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Last spring in my climate change policy course, I was assigned to interview someone who was skeptical of — or rather did not believe in — climate change. Someone introduced me to their family member, David, who was a finance undergraduate at the University of Michigan and who claimed to not believe in the science of climate change.
The idea of loss has become a central theme in how global warming is presented: species lost, habitats lost, communities lost and lives lost.
In the beginning, there was simply word of mouth. It was a tool with enough coherence to document an immense history, but it was also often missing details.
When we do business with a corporation, the old adage “you get what you pay for” is an accurate description of our transactions with that corporation. It is very clear that for some time, Rutgers has been moving toward a corporate model at a pace that has accelerated significantly in the last five years. So, it is not surprising that our students, who are paying more and more every year for what Rutgers provides, cannot understand why they are getting less and less.
Although Rutgers international students seem omnipresent on campus, many locally attending students are completely unaware of the experiences of their international peers, or the challenges they face in obtaining an American education.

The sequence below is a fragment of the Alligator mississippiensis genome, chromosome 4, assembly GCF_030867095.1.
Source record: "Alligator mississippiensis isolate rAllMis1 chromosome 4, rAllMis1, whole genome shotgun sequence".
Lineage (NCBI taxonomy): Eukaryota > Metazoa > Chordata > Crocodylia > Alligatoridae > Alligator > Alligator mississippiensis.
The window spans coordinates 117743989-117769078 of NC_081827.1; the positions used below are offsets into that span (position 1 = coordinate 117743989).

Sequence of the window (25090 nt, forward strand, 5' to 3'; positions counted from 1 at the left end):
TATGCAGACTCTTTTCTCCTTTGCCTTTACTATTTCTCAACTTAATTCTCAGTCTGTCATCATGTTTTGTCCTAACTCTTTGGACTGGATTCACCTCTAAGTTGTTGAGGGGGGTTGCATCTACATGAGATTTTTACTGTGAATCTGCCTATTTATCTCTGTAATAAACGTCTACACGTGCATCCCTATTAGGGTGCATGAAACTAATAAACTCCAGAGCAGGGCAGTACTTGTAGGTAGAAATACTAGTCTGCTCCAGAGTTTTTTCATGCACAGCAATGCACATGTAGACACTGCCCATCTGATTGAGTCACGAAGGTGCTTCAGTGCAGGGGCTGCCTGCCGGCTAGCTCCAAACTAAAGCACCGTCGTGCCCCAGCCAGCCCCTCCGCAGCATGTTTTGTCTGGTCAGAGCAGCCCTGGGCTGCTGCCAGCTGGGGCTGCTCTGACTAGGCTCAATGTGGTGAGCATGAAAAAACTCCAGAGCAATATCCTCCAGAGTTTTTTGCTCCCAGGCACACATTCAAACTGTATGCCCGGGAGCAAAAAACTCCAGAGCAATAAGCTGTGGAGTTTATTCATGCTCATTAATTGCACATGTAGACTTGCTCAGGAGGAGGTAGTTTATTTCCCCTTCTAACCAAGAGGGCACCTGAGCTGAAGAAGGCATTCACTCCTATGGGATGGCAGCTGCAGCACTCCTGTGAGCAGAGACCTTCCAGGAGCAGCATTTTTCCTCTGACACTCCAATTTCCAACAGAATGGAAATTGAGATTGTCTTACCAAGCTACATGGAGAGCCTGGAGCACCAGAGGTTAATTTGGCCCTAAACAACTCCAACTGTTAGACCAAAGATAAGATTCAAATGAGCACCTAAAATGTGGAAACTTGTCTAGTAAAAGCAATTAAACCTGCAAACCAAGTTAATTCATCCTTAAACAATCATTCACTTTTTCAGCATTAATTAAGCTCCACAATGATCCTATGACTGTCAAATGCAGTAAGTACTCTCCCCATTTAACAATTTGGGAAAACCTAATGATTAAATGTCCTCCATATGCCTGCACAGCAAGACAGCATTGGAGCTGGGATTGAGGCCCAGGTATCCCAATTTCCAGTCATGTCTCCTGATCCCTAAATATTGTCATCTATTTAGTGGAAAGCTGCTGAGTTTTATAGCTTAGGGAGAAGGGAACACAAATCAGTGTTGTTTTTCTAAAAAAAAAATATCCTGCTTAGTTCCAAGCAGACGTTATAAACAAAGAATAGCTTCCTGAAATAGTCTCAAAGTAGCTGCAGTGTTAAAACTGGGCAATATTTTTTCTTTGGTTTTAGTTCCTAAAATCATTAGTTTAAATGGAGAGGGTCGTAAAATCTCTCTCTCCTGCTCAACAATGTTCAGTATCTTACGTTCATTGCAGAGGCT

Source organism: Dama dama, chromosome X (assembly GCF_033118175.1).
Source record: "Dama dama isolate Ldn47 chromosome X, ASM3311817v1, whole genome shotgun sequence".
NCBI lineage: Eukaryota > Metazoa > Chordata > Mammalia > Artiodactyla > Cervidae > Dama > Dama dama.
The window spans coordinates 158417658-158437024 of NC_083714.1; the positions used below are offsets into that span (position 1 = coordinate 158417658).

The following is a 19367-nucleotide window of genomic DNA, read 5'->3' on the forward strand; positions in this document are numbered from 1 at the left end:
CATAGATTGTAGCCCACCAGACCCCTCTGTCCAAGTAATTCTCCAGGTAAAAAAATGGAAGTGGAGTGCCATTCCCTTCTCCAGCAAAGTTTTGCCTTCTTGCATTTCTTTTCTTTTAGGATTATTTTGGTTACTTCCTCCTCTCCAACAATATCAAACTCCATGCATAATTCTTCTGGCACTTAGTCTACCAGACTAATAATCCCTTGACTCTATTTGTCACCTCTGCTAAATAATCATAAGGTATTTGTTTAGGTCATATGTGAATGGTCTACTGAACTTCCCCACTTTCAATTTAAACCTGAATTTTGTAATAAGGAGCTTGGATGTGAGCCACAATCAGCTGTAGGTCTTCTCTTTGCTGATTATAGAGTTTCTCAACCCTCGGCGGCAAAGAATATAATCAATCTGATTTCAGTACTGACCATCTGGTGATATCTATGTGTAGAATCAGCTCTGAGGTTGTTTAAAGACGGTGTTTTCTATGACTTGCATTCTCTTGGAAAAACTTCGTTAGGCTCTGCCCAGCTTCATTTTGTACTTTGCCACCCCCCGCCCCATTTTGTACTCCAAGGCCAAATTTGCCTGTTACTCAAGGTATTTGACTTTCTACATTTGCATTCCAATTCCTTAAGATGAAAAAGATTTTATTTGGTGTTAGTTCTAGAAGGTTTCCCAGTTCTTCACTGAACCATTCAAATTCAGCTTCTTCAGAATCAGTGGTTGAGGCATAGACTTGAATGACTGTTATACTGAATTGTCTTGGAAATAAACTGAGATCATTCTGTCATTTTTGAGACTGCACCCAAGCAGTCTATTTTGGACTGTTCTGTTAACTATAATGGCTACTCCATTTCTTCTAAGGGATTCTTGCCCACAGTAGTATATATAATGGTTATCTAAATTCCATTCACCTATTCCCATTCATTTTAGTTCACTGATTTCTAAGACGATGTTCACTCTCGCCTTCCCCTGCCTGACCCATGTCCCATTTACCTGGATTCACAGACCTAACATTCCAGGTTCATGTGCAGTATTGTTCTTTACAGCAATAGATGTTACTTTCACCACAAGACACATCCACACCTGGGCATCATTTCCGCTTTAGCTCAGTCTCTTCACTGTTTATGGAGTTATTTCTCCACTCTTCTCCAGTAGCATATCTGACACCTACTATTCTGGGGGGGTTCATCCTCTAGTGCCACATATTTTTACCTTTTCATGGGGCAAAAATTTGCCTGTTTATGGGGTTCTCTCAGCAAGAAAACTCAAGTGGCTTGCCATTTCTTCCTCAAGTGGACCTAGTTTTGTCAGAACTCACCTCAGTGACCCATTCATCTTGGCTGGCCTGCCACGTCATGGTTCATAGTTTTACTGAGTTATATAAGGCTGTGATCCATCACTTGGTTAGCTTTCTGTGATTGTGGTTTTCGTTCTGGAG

International law recognizes the right of refugees to return to their homes after displacement. Therefore, the right of return is non-negotiable for Palestinians as it is the crux of the struggle for freedom from occupation. The concept of Palestinian right of return calls for the return of Palestinian refugees and their descendants to their homeland. It serves as the bedrock of the struggle against the vicious eviction of an indigenous people from their homes.
With the Democratic primary field already consisting of 14 candidates — and more almost certain to join — it is clear that this primary race will be far different in character than the 2016 Democratic primary, which saw an anointed party favorite carry the competition from beginning to end.
As active citizens, we support causes close to our hearts and our communities. As Americans, we participate in a democratic process that we are privileged to enjoy. But, when our loyalty as Americans is called into question for supporting a strong relationship between America and Israel — a cause that is rooted in mutual values — we are alarmed. When we are gaslighted for daring to call out this reckless bullying, our community of advocates is accused of “moneyed influence.” In a recent commentary by an organization here at our University, our community of advocates was libelously accused of just that.